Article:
December 18. 1939
We received our senior pictures: there were numerous "oh's" and "ah's".
December 21. 1939
The Girls' League held their Annual Christmas Party on the stage in
the gym this evening. Parents, members of the League, and teachers all were
given individual gifts by "Dear Ole St. Nick."
December 22. 1939
Today is the last day of school before Christmas vacation. The C. S. F.
sponsored an exciting program, given in the gym. "Santa Claus" visited us in
the form of I. W. Root and gave everyone of us Christmas gifts out of his bag.
Ianuary 5. 1940
Back to school after a "scrumptious" vacation. All are sporting new
clothes and Christmas gifts: and all are having a most difficult time writing
1940 instead of 1939.
Ianuary 12. 1940
The first league basketball game start 'i us off big by the "A" team
Ianuary 19. 19-is
'Ne had a student body meeting this morning and the various officers
were nominated for the second semester. Politics "oozing" all over the place.
Again the A's won in basketball and the C's are getting better rapidly.
January 23. 1940
First semester ends today. Some students walked around with glum looks,
while others just beamed--,due to report cards.
Ianuary 29. 1940
Campaign speeches were made by managers, for the shy "unfortunates"
running for student body offices.
February 2. 1940
The Seniors met with a purpose in mind, to elect new officers for the
spring semester. Still more politics! Student Body election in the afternoon-
Elber Bennett re-elected for Presidency.
February 20. 1940
An auction was held on the campus at noon time and all the lost and
found of past days were sold.
February 26. 1940
The cast for the spring production was chosen today. The play is a
February 27. 28. 29. 1940
The flood! Water everywhere no one could get out, no one could get
in twithout a boatl sweet isolation. So there was no school for three days,
just because of a little water.
March S. 1940
The C. S. F. formal initiation was held tonight the gathering of the
March 15 to 24, 1940
More vacation. This time it was Easter.
April 18. 19. 20. 1940
Dear Old Diary:
We are all rather "dizzy" there are so many conferences. This time it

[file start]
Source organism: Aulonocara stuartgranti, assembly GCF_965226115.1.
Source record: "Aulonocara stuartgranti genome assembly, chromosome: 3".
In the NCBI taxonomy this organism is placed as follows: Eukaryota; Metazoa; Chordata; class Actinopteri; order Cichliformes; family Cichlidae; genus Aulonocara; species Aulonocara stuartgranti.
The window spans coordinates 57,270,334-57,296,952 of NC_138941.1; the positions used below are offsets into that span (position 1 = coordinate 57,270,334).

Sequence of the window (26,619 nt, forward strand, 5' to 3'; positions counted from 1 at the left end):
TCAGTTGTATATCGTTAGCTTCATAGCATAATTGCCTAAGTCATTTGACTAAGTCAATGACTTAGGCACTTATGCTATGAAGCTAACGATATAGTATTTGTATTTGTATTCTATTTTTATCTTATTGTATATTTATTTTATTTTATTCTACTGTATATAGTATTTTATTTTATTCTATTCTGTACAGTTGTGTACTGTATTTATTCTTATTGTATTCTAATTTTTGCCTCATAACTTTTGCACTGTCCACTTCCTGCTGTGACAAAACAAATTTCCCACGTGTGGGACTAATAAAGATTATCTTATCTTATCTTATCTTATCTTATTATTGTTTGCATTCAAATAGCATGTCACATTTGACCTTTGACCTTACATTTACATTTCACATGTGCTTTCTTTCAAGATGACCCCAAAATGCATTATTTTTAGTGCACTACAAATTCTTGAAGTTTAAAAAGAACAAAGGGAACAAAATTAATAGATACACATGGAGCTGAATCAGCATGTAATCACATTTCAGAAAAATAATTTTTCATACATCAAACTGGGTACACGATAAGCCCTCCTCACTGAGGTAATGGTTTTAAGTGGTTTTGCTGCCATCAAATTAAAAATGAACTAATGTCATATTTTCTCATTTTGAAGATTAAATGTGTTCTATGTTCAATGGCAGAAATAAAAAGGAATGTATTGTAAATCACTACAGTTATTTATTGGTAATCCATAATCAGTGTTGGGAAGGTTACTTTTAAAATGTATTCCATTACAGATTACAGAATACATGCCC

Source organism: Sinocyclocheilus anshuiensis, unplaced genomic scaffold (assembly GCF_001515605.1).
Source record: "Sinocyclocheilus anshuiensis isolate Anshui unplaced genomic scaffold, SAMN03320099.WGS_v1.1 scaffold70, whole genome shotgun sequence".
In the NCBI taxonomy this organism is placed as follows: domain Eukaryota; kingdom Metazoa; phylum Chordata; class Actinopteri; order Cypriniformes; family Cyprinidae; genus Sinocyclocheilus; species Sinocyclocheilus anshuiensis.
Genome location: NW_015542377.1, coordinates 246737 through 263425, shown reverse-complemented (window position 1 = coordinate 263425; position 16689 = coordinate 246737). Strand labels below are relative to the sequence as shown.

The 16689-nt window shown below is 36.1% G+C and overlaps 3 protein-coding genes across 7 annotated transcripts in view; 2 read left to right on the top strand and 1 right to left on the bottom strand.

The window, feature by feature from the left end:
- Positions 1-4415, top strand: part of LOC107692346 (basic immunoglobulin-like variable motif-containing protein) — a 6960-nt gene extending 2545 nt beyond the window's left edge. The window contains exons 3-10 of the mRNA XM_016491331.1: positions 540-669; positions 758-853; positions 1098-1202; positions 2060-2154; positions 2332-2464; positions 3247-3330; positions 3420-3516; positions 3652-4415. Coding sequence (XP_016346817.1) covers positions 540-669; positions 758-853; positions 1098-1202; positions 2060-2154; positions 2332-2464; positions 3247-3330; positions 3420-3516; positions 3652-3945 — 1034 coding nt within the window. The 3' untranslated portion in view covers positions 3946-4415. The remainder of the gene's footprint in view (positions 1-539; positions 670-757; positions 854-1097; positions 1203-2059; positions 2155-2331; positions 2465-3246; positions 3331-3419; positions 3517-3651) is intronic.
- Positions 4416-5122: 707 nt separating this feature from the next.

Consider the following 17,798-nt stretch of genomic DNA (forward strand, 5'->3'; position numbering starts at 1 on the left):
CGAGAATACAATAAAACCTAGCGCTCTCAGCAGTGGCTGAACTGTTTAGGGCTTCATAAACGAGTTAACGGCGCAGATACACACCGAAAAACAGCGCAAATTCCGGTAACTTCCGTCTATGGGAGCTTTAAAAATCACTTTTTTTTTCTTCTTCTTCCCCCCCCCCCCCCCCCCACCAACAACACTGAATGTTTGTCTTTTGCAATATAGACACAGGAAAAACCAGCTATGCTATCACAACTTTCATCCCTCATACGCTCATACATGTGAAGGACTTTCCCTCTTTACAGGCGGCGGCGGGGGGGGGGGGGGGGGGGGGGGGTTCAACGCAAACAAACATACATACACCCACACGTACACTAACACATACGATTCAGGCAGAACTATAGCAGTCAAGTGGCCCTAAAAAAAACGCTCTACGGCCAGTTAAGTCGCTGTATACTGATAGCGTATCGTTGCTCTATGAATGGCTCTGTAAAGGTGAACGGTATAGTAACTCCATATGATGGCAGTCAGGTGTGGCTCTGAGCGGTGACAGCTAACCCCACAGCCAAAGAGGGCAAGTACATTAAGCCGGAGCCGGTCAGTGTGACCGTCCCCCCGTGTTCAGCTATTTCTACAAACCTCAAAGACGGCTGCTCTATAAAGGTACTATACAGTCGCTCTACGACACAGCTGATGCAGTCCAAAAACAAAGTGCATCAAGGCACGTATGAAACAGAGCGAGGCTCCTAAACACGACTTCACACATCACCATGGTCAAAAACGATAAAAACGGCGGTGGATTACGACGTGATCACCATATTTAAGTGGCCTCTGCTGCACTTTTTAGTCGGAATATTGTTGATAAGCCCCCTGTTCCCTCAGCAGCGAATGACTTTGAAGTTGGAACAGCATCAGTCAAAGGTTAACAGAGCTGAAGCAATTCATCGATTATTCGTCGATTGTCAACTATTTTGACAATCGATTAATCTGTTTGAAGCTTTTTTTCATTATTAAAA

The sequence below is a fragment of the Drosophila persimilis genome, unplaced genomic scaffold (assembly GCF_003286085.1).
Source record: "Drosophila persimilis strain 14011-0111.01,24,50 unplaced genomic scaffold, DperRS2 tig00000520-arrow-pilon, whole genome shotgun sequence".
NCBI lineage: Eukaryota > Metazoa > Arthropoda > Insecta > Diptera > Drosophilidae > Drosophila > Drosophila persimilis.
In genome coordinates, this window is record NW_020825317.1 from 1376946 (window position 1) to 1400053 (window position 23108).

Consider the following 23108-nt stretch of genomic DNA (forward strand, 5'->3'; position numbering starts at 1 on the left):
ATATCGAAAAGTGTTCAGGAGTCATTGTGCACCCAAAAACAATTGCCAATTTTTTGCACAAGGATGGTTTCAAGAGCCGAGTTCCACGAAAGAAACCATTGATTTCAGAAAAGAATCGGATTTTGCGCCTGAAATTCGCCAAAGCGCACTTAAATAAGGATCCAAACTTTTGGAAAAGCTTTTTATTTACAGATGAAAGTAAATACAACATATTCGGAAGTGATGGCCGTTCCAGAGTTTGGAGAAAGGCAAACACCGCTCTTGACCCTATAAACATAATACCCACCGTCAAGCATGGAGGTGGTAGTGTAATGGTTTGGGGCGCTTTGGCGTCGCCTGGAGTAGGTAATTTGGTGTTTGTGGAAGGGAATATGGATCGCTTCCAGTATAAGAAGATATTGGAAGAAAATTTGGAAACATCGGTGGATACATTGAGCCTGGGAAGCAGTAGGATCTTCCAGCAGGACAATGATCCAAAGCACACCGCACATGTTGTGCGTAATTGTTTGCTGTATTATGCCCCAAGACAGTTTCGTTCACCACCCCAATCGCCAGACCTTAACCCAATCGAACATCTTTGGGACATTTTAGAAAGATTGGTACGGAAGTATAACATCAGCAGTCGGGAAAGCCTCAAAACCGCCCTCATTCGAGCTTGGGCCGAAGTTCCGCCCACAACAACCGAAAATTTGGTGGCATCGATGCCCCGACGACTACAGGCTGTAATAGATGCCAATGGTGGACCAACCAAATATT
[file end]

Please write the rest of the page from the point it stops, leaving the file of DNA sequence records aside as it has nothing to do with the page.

was the Press Conference held on the University of California Campus at
Berkeley. All our aspiring journalists and authors attended.
April 27. 1940
Another conference in the form of C. S. F. activity: all gathered at Marys-
ville. The spring production "Rainbow on th Rio Grande" w s wonderful.
771,441 l 0 'A 4"""f-J 1fa1"d
May 17. 1 40
The luniors went on their picnic, the Sophomores had their weinie bake:
butthe Freshmen stayed at school.
May 26. 1040
In due solemnity we Seniors attended Baccalaureate this evening.
Iune 5. 1940
Dear Diary: We graduated! l'm educated!
Iune 6. 1940
School is out for three months. The Auroras made their appearance and
everyone signed everyone else's book.
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THE DANCE OF DEATH
From the box-like contraption came "low tones that seemed like a weird incantation," throbbing,
pulsating against the eardrums of the lone occupant in the room. Upon hearing the eerie sounds,
the man suddenly writhed, his face became distorted with mouth open, eyes wide: his legs and
feet "palsied" and seemed to be suspended loosely from the trunk of his body: his hands
clasped each other and became rigid in front of him. His body swung and jumped to and fro,
up and down, as if it were a nervous "flighty" pendulum, and from his mouth came mutterings
of almost diabolical glee.
At times he varied his actions by a rapid movement. Perhaps he would unclasp his sudatory
hands and reach into the air as if he were trying to push through the ceiling, and pull the clouds
down to blanket his frenzy. Possibly his next movement seemingly would be to "throw" his head
as one would toss an immense ball, having it spin and twist in its journey. No matter in what
actions he partook, at each moment he became more deliriously enthusiastic, more enraptured,
more bewitched than ever by his frenetic gyrations.
Then suddenly, he came to a halt, and without a sound, limply pitched to the floor!
A door opened: someone bent over the spent form, and sobbed a name over and over, then
rose and quickly went to the blaring, noisy box.
"I'm deeply sorry, my girl," comforted the family doctor later. "l had warned your uncle